Dallas ( / ˈdæləs /) is a city in the U.S. state of Texas and the largest city in and seat of Dallas County, with portions extending into Collin, Denton, Kaufman and Rockwall counties. With an estimated 2019 population of 1,343,573, it is the ninth most-populous city in the U.S. and the third-largest in Texas after San Antonio and Houston.
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The city is home to the Dallas Cowboys, a professional American football team.The city is also home to the Dallas Stars, a hockey team in the NHL, the Texas Rangers, a baseball team in the MLB, and the Dallas Mavericks, a basketball team in the NBA.
The city of Dallas was founded in 1841 by John Neely Bryan.Over time, it grew into a large city with many companies. In 1907 Neiman Marcus set up shop , and later in 1915 Southern Methodist University opened. On November 22, 1963, President John F. Kennedy was shot dead. In 2014, ebola virus infected several people in Dallas, killing some. A nurse who got it sued the hospital. On July 7, 2016, five police officers were shot dead.
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The Caddo inhabited the Dallas area before it was settled by Europeans, along with the rest of Texas, as a part of the Spanish Viceroyalty of New Spain in the 16th century. . The area was also claimed by the French, but in 1819 the Adams-Onís Treaty officially placed Dallas well within Spanish territory by making the Red River the northern boundary of New Spa
Dallas County is a county in the U.S. state of Texas, the state's second-most populous county, and the eighth-most populous in the United States. As of the 2010 U.S. census, the population was 2,368,139; in 2019 it was estimated to have 2,635,516 inhabitants. Its county seat is the city of Dallas, which is also Texas' third-largest city and the ninth-largest city in the United States. The county was founded in 1846 and was possibly named for George Mifflin Dallas, the 11th Vice President of the
According to the U.S. Census Bureau, the county has a total area of 909 square miles, of which 873 square miles is land and 36 square miles is water. 3,519 acres of the county is contained within 21 county-owned nature preserves, which were acquired through the county's Open Space Program.
The following school districts serve Dallas County: Carrollton-Farmers Branch ISD Cedar Hill ISD Coppell ISD Dallas ISD DeSoto ISD Duncanville ISD Ferris ISD Garland ISD Grand Prairie ISD Grapevine-Colleyville ISD Highland Park ISD Irving ISD Lancaster ISD Mesquite ISD Richardson ISD Sunnyvale ISD White flight meant the decrease of non-Hispanic white students in Dallas County K-12 school districts from 1997 until the 2014–2015 school year. The number was 138,760 in the former and 61,538 ...
Dallas Area Rapid Transit provides bus and rail service to many cities in Dallas County, with Dallas being the largest. The Trinity Railway Express provides commuter rail service to Tarrant County, including downtown Fort Worth.
Named after the Scottish village of Dallas, in Moray, after which a number of places worldwide are named. Dallas County was established in 1846 and the city of Dallas was set as the temporary county seat. In 1850, Dallas became the permanent seat over Cedar Springs and Hord's Ridge , both of which now lie within the city's limits.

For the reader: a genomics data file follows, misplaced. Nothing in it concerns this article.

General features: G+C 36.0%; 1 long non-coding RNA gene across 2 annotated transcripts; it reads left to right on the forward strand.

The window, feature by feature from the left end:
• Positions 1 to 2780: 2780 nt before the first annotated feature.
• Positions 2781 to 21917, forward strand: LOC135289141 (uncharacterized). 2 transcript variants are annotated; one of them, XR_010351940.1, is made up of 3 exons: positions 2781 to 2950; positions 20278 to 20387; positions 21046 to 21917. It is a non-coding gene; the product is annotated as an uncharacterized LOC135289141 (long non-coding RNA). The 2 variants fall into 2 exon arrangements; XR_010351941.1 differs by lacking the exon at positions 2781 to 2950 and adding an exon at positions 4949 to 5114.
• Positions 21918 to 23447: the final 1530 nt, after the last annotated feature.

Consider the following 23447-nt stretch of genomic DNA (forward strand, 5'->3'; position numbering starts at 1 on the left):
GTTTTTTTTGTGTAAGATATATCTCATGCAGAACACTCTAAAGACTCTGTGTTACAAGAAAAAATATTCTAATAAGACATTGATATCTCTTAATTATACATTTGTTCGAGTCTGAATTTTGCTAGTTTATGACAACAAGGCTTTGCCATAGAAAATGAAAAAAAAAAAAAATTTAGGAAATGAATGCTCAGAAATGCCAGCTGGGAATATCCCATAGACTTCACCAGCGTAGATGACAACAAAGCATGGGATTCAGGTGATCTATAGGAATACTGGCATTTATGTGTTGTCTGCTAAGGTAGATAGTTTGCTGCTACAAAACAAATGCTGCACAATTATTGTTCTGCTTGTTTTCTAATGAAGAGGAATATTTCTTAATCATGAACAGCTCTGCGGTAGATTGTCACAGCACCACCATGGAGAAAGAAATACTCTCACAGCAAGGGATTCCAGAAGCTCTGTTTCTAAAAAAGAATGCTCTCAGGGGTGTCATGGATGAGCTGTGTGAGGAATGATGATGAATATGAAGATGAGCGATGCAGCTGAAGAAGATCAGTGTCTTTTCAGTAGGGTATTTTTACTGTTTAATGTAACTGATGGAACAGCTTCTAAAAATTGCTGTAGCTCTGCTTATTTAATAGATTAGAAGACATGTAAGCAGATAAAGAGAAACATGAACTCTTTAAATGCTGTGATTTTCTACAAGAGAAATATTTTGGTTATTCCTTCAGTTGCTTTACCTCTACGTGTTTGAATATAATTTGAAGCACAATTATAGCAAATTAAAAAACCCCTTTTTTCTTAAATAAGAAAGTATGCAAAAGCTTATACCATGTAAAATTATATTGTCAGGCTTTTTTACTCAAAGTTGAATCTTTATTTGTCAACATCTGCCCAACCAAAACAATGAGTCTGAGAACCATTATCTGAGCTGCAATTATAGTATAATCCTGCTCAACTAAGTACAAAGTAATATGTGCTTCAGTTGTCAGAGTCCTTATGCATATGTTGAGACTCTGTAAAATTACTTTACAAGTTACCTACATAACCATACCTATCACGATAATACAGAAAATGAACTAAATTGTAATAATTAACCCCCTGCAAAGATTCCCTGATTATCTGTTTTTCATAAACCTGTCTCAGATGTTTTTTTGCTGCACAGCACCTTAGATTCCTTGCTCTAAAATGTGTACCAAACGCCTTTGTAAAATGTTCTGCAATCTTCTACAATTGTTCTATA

Dallas Convention & Visitors Bureau; Dallas Historical Society; Historical city maps, including streets, streams and trolley lines, circa 1880-1920; Dallas Historical Society photographs hosted by the Portal to Texas History; Dallas Public Library; USGS Elevation data; Dallas from the Handbook of Texas Online; Dallas travel guide from Wikivoyage
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Downtown Dallas is the central business district of Dallas, Texas, USA, located in the geographic center of the city. The area termed "Downtown" has traditionally been defined as bounded by the downtown freeway loop, bounded on the east by I-345 (although known and signed as the northern terminus of I-45 and the southern terminus of US 75 (Central Expressway), on the west by I-35E, on the south by I-30, and on the north by Spur 366 (Woodall Rodgers Freeway). The strong organic growth of Downtown
Downtown Dallas achieved notoriety on November 22, 1963, with the assassination of President John F. Kennedy. Both President Kennedy and Texas Governor John Connally were shot as their motorcade passed through Dealey Plaza in what is now the West End Historic District. Part of the former Texas School Book Depository is now the Sixth Floor Museum, with exhibits about Kennedy and the assassination. Nearby is the John Fitzgerald Kennedy Memorial. The building boom of the 1970s and 1980s produced a
Downtown Dallas has undergone a series of important changes that city officials believe will drastically improve the city's core. These changes are located in four downtown areas: Victory Park, the Arts District, the Trinity River, and the Convention Center corridor. Victory Park, named one of the nation's most successful brownfield reclamation projects, is home to the American Airlines Center, built in 2001, and several new high-rise hotels, residential towers, and office buildings, including t